You should pick up the same language your development team is using. It fosters better communcation and collaboration in teams. It also gives the added benefit for testers stuck on a issue to use the knowledge within thier development community and developers have the ability to write tests (sweet!).

To be honest, you are always going to have execeptions to this. Like when developing software, there can and will be multiple languages in use.

Everyone will have thier own opinion on what would be the best language to use. If I had to take a shot at what is most common I'd say Java, Python, Ruby, and vbscript(QTP!).

On a side note: You might want to check out soapUI for testing REST APIs.

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RE: vbscript for QTP, on a side-note I had considered javascript as one of our options (we support CORS, so it's possible to interact with the API from inside a script, such as selenium.... or even node for command line execution) - is Javascript a language testers are reasonably familiar with, is it on their radar? –  Bittercoder Sep 12 '12 at 22:51
    
Javascript is as common as the web, so any tester with coding and web experience would have knowledge. codecademy.com is a great place to send those who want to start learning it. As BJ mentioned, its more important to focus on programming concepts. –  Steve Miskiewicz Sep 13 '12 at 2:20
    
We have started to build examples of using the API in Javascript now: github.com/catch-software/EnterpriseTester-API-Examples/tree/… - feedback from few customers who have taken the time to look has been good. –  Bittercoder Sep 18 '12 at 0:10

If you aspire to upskill people who may not be full time developers, it may not be enough to target a single language, no matter how popular it is. A full time developer worth their salt should be able to translate any popular language to their own favorite language, but someone with less development experience may need more help getting started. If it were me, I would choose a few languages -- perhaps Python, Java, and something from the .NET world -- for examples.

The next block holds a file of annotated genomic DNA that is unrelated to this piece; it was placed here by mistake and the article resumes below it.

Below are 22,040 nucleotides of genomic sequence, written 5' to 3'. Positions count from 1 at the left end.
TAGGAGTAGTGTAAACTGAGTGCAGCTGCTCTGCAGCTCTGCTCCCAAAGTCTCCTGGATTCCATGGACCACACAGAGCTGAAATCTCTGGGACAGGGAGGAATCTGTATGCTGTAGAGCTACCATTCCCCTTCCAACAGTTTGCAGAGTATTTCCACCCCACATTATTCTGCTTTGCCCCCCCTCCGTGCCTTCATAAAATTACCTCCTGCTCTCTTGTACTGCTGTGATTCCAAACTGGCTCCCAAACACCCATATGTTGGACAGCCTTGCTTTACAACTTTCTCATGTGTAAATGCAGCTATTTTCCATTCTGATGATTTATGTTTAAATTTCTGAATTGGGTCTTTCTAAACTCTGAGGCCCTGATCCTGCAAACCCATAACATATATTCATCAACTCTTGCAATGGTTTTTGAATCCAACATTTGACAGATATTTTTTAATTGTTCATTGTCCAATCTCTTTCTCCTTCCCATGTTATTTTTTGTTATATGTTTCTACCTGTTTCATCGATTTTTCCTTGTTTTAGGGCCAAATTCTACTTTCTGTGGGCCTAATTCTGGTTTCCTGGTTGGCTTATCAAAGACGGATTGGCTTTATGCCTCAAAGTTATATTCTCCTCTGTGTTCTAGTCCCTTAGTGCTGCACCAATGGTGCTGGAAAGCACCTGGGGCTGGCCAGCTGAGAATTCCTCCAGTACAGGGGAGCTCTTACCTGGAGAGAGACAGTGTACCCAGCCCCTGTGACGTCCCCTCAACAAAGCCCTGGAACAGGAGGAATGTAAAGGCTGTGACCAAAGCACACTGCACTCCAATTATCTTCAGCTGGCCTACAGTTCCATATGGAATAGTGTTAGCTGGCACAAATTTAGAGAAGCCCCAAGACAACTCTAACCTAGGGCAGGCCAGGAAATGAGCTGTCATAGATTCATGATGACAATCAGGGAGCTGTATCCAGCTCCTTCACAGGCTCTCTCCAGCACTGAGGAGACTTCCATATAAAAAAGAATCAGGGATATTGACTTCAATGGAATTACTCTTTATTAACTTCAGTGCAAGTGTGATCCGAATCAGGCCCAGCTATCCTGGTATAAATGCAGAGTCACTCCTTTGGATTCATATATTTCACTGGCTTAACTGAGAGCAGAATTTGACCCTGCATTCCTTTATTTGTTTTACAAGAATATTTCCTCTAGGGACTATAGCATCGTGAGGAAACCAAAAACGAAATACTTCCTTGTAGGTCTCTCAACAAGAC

I might also devise a way to get feedback on languages that I should have covered. If a single smart-aleck asks for examples in Fortran IV, I might ignore them, but if lots of people request examples in Ruby, I might try to accommodate them.

Finally, you did not mention what functions your API provides. Does the API allow tests to post test results? Is it for managing test cases? Depending on the feature set, integrating with the management tool might be more of an IT function than a QA function, in which case your audience would be IT people with light programming experience rather than QA people.

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The API is fairly broad, covering test case management, posting results, requirements management, defect management, searching etc. dev.enterprisetester.com/help/#API_Resources But it sounds like perhaps what I need to do is divide our API audience into personas i.e. tasks for testers, tasks for integrators, tasks for people building new clients i.e. mobile, and then maybe consider what language choices would make sense for each I guess. –  Bittercoder Sep 12 '12 at 22:47
    
Yes, I think dividing the API audience into personas is a good idea. –  user246 Sep 12 '12 at 22:58

I'm going with my favorite response here: it depends.

Sometimes the decision is made because that's the language the tool supports. Sometimes the language is a flavor of the language used by the development team - this often happens where there's an expectation that the development team will be writing at least some of the test automation code. Sometimes it's the language the most experienced automator prefers. And sometimes it's the language the offers the best match to the problems you're using automation to solve.

Ultimately, so long as everyone in the team can pick up and work with the automation, I don't see much difference between different languages. In your position, I'd look for the language that gives you the cleanest and simplest access to the API without imposing too high an adoption cost to your team.